Branching out, or “How to live life outside ASP.NET MVC”

I’m in the early stages of writing a web app with a friend who has been somewhat on the periphery of ASP.NET MVC. As in, when someone says “let’s build a web app”, he doesn’t automatically reach for the MVC project template as I typically do. Bear in mind, he’s also not a web forms fan either.

Instead, he has a very specific architecture in mind that has taken me some time to come around to. A simplified version of it is thus: there is one web application for the various HTML files (and yes, they will be HTML only) and another for the “services”. The services one will serve up primarily JSON to the client which will interact with it with a very healthy dose of JavaScript. This is one reason we’ve decided on OpenRasta for the services layer.

I’ve deferred to my friend on some of this because I feel like I have too much emotional investment in MVC these days (as you can tell by my tendency to erroneously drop the ASP.NET part of the name). Suffice it to say he’s led development on some major league websites that have more traffic in an hour than I have cycles in my family tree. So I feel confident in his evaluation skillz. He has a more rounded view of the world, partially because of his experience with these websites and partially because he hasn’t been drinking the kool-aid as much as I have for some of this stuff.

One of those areas where he isn’t tightly coupled is with JavaScript libraries. Me, I’m a jQuery guy. Not because I like it better than the other libraries but because it’s the only library I’ve ever used and it hasn’t caused me any pain. He has only a passing knowledge of a few of them and attacked the problem of which one to choose more objectively.

To that end, we’ve settled on MooTools, at least for the time being. The main technical reason for this is because jQuery is getting too popular and we don’t want to be perceived as jumping on the bandwagon. We feel that if it’s good enough for Microsoft to throw its support behind, then we need to look at something else.

I jest, of course. In fact, our research shows it to be faster than jQuery and I have it on pretty good authority it is well-suited if you plan to have a somewhat complicated object model on the client. During my spike, I did find it to be more verbose than jQuery but not prohibitively so.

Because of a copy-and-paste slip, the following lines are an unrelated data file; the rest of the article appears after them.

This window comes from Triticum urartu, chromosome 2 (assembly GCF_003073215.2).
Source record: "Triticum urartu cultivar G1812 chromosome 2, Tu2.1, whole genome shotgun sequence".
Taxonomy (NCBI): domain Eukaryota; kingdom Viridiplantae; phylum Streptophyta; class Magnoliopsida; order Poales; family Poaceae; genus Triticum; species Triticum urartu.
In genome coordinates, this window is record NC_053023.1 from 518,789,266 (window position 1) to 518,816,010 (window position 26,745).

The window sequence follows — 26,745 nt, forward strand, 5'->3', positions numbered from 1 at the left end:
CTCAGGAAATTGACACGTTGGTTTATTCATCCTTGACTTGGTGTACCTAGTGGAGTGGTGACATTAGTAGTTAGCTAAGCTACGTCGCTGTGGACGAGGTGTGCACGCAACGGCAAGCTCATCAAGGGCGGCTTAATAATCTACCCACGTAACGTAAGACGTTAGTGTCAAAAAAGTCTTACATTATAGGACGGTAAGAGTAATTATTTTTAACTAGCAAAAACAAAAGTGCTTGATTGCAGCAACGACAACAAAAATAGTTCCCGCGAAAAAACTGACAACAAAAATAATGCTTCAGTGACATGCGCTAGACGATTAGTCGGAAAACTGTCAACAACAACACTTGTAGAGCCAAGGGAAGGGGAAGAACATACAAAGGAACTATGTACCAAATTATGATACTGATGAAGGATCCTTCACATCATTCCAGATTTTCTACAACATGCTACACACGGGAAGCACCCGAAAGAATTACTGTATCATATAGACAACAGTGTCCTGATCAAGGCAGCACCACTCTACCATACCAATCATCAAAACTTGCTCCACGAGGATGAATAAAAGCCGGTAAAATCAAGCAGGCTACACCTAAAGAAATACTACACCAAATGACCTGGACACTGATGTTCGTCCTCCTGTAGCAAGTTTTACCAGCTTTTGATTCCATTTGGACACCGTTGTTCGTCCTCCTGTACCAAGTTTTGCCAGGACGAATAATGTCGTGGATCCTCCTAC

Another JavaScript library we’re playing with is Embedded JavaScript, which is a view engine for JavaScript. With it, you can define views like so:

<h2><%= petNameForRack %></h2>
<ul>
<% for( var i = 0; i < guns.length; i++ ) { %>
    <li><%= guns[i] %></li>
<% } %>
</ul>

This would be stored in an external file and you render it with some JavaScript like so:

function renderListOfLovers( )
{
    var jsonRequest = new Request.JSON( {
        url: "http://localhost/Services.Web/Lovers",
        method: "get",
        onSuccess: function( gunRackList ) {
            gunRackList.Racks.each( buildItem );
        } ).send( );
}

function buildItem( item )
{
    target = $("destinationDiv"); 
    var div = new Element( "div" );
    var view = "views/MyListOLovers.ejs";  // Contains the view shown above
    new EJS( {url: view} ).update(div, item);
    div.inject(target);
}

That’s mostly from memory so don’t be cuttin’ and pastin’ none. In the first function, we call out to our OpenRasta service which is configured to return a list of gun racks as JSON by default. When that call succeeds, it creates a new DIV, renders the view in it, then injects it into into a target container.

All in all, it’s an interesting way of doing things. It’s nice that JSON has become kind of the de facto standard for passing stuff around with the various frameworks because it would be a pain to have to retrieve the list from OpenRasta in one format, convert it to another to work with MooTools, then another to work with EJS.

All of this pretty much worked out of the box, too. The spike involved very little actual troubleshooting. It was mostly getting used to the syntax (e.g. I would have thought the MooTools inject function would act on the target rather than the item being injected).

I also discovered you can throw an instance of a custom MooTools class into a view as well with no further changes required. Maybe that’s obvious if you are intimately aware of how JavaScript handles classes but my own experience has been limited to: new ActiveXObject(“MSXML2.XMLHttp”);

On the EJS side of things, it also comes with a bunch of view helpers which are analogous to the dumping ground that is HTML extension methods with ASP.NET MVC.

One roadblock I’ve hit is that while you have the power of a full-fledged library at your disposal with MooTools, in the EJS views, you are limited to only what it supports between the angle brackets. But as a wise man said: in the end, it’s just JavaScript so you can make it do what you want anyway.

How this will end up playing out when things get hairy is still anyone’s guess. But the pain-free spike has been pretty encouraging so far.

Kyle the Scriptified

  • Mike

    If speed is an issue, isn’t the new ASP.NET Ajax templating system a better choice?

  • Kyle Baley

    It very well could be. I confess whenever I read anything that says ASP.NET AJAX, I skim over it so I wasn’t even aware of the templating capabilities. Suppose due diligence requires that I take a look, especially if you’re claiming that it’s much faster than EJS. We also looked at Pure but discounted it for reasons that I didn’t pay attention to when my partner explained them.

  • Mike

    No no, not much faster than EJS. It’s just that, as I understand it, it uses pure javascript in the template markup as well.